The community of Loos, British Columbia name was changed to commemorate the battle.
The battle was referenced in the film Oh What a Lovely War. During the upbeat title song, sung by the chorus of officers, a scoreboard is plainly seen in the background reading “Battle: Loos/ British Losses: 60,000/ Total Allied Losses: 250,000/ Ground Gained: 0 Yards”.
- Angus Falconer Douglas-Hamilton, commanding officer of the 6th Battalion, Queen’s Own Cameron Highlanders was awarded a posthumous Victoria Cross for leading his men against a German machine gun post and was killed at their head.
- Arthur Frederick Saunders, of the Suffolk Regiment was awarded the Victoria Cross for supporting the Cameron Highlanders with machine guns despite his own injuries.
- George Stanley Peachment, of the 2nd Battalion of the King’s Royal Rifle Corps was awarded the Victoria Cross for attempting with no regard to his own safety to provide first aid to his company commander who was lying wounded in the open. He died on 25 September 1915 near Hulluch.
- The 1st Battalion London Irish Rifles distinguished themselves when storming across No-Man’s Land to capture the enemy trenches, Sgt. Frank Edwards, the Captain of the football team, kicked a football along in front of the troops. This earned the LIR their second Battle Honour – “Loos, 1915”, the football is still preserved in the Regimental Museum. To this day, Sergeant Edwards’ memory is commemorated on Loos Sunday.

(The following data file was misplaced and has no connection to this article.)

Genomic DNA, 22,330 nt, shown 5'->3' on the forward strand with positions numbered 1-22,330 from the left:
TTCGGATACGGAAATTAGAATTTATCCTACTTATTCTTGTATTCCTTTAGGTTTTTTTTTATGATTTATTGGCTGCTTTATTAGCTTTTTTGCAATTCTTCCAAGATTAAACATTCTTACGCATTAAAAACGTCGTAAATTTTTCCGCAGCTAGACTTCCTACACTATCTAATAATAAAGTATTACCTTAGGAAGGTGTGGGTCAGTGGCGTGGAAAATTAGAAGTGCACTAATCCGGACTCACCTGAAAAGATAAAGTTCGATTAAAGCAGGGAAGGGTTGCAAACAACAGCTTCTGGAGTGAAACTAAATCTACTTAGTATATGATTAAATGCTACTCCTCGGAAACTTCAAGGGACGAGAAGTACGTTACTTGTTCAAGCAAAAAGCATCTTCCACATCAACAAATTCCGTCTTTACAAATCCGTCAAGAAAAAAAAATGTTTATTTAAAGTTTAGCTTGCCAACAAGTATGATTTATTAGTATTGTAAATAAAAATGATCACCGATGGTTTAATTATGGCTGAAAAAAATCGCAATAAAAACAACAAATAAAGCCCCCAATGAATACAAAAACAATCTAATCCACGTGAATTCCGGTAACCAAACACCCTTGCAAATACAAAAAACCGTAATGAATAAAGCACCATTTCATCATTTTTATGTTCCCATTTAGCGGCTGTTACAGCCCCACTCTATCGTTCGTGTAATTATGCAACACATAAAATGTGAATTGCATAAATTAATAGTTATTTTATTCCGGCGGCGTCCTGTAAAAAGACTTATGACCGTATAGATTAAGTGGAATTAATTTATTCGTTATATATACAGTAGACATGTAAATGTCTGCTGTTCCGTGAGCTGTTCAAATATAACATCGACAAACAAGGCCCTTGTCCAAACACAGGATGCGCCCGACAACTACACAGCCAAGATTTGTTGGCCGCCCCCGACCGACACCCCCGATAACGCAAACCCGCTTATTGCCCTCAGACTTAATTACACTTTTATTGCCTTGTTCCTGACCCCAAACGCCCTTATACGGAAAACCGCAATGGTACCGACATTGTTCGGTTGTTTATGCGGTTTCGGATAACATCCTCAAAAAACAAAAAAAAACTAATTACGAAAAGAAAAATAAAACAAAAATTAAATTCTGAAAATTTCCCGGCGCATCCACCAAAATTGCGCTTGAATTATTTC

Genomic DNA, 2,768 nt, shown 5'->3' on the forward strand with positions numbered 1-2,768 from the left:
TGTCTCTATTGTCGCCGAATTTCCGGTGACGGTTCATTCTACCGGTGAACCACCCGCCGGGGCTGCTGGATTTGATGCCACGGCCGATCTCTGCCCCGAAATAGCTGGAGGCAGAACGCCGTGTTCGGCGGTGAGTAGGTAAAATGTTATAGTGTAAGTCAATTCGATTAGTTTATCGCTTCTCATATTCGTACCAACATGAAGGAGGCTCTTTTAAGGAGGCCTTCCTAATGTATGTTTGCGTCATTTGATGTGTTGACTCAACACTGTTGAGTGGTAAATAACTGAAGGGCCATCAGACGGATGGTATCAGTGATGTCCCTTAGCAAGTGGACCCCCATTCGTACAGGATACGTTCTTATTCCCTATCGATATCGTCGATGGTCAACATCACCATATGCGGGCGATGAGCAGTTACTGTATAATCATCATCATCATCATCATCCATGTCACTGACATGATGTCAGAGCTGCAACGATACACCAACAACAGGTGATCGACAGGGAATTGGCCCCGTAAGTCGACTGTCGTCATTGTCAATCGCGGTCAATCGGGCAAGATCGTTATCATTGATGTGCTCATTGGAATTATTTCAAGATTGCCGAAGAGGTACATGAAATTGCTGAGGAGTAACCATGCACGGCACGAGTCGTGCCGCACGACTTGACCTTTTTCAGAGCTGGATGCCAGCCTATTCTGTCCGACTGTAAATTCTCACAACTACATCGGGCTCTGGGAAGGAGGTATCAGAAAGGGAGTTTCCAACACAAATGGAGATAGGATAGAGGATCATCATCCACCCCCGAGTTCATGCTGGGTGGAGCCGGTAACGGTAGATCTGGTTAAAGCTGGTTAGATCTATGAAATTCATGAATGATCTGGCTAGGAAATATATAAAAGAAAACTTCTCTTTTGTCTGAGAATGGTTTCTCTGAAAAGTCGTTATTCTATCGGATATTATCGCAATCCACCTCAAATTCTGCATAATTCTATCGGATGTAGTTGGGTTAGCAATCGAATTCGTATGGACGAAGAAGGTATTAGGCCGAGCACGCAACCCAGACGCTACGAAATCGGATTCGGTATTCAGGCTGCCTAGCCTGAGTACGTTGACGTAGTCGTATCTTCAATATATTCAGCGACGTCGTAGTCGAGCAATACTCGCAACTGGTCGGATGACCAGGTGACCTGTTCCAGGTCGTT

- Daniel Laidlaw, a Scottish piper received the Victoria Cross as a reward for rousing his unit to a charge.
- The 39th Garhwal Battalion was led by Rana Jodha with great courage and gallantry which won him the Military Cross. Rana Jodha Jang Bahadur, who, in spite of being wounded, continued to lead his men against the Germans, and did not desist until a second wound rendered him unconscious. He received 5 bullet wounds in the neck and upper shoulder during The Great War and recovered in Europe.
- Subedar-Major Jagindar Singh Saini, a Sikh officer from the Sappers, received the Indian Order of Merit and the Order of British India for ‘conspicuous bravery’ and ‘striking leadership’.